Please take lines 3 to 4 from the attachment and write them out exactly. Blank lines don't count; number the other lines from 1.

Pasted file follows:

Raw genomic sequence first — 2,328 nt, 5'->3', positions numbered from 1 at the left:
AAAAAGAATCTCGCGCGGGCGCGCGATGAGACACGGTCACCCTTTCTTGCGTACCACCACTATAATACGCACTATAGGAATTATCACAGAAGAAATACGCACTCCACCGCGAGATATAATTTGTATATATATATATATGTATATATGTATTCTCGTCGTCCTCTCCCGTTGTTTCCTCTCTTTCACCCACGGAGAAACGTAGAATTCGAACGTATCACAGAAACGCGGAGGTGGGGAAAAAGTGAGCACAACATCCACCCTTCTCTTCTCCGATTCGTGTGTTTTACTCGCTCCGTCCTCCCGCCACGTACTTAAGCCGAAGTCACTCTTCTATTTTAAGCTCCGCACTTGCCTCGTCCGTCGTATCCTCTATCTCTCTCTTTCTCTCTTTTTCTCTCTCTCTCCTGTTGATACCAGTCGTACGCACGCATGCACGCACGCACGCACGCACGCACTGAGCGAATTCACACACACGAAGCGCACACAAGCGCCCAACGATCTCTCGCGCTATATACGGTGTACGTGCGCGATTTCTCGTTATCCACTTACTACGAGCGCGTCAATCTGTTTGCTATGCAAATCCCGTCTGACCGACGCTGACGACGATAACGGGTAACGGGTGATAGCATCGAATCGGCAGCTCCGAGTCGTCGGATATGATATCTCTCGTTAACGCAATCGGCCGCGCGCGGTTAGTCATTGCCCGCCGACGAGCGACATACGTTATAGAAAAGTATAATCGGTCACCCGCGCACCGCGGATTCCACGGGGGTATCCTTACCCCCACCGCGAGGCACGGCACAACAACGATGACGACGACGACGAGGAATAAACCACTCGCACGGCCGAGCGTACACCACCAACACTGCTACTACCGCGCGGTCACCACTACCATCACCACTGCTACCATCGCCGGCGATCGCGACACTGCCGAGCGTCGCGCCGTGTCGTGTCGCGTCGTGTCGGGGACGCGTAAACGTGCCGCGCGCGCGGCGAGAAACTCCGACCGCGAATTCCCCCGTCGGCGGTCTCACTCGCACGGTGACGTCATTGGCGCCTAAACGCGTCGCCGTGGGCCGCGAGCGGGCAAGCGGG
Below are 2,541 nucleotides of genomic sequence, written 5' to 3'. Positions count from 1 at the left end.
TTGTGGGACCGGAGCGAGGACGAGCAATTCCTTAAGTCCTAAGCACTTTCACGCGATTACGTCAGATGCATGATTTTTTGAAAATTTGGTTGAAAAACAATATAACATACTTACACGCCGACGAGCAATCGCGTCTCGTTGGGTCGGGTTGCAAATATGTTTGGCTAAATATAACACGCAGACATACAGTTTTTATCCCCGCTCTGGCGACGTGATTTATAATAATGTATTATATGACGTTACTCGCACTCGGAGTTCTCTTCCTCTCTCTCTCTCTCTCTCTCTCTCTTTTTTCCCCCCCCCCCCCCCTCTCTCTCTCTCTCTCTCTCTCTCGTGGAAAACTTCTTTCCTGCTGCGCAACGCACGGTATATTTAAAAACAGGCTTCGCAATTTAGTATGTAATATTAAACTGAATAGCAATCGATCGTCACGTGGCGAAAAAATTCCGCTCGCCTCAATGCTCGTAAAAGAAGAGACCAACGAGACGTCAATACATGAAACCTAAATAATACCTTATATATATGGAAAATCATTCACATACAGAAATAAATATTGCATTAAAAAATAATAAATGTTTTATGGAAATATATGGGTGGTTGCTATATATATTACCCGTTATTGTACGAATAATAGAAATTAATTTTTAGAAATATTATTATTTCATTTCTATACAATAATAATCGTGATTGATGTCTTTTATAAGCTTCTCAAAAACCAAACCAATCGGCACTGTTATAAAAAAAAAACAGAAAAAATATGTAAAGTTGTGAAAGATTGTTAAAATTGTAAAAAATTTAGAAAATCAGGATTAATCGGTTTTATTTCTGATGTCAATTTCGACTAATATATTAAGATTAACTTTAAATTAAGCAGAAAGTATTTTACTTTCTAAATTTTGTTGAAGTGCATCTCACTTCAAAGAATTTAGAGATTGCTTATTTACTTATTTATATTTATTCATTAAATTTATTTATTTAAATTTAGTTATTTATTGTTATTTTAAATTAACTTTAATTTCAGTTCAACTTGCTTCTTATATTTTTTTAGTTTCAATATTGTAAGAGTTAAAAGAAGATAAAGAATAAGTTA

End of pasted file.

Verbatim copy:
Below are 2,541 nucleotides of genomic sequence, written 5' to 3'. Positions count from 1 at the left end.
TTGTGGGACCGGAGCGAGGACGAGCAATTCCTTAAGTCCTAAGCACTTTCACGCGATTACGTCAGATGCATGATTTTTTGAAAATTTGGTTGAAAAACAATATAACATACTTACACGCCGACGAGCAATCGCGTCTCGTTGGGTCGGGTTGCAAATATGTTTGGCTAAATATAACACGCAGACATACAGTTTTTATCCCCGCTCTGGCGACGTGATTTATAATAATGTATTATATGACGTTACTCGCACTCGGAGTTCTCTTCCTCTCTCTCTCTCTCTCTCTCTCTCTTTTTTCCCCCCCCCCCCCCCTCTCTCTCTCTCTCTCTCTCTCTCGTGGAAAACTTCTTTCCTGCTGCGCAACGCACGGTATATTTAAAAACAGGCTTCGCAATTTAGTATGTAATATTAAACTGAATAGCAATCGATCGTCACGTGGCGAAAAAATTCCGCTCGCCTCAATGCTCGTAAAAGAAGAGACCAACGAGACGTCAATACATGAAACCTAAATAATACCTTATATATATGGAAAATCATTCACATACAGAAATAAATATTGCATTAAAAAATAATAAATGTTTTATGGAAATATATGGGTGGTTGCTATATATATTACCCGTTATTGTACGAATAATAGAAATTAATTTTTAGAAATATTATTATTTCATTTCTATACAATAATAATCGTGATTGATGTCTTTTATAAGCTTCTCAAAAACCAAACCAATCGGCACTGTTATAAAAAAAAAACAGAAAAAATATGTAAAGTTGTGAAAGATTGTTAAAATTGTAAAAAATTTAGAAAATCAGGATTAATCGGTTTTATTTCTGATGTCAATTTCGACTAATATATTAAGATTAACTTTAAATTAAGCAGAAAGTATTTTACTTTCTAAATTTTGTTGAAGTGCATCTCACTTCAAAGAATTTAGAGATTGCTTATTTACTTATTTATATTTATTCATTAAATTTATTTATTTAAATTTAGTTATTTATTGTTATTTTAAATTAACTTTAATTTCAGTTCAACTTGCTTCTTATATTTTTTTAGTTTCAATATTGTAAGAGTTAAAAGAAGATAAAGAATAAGTTA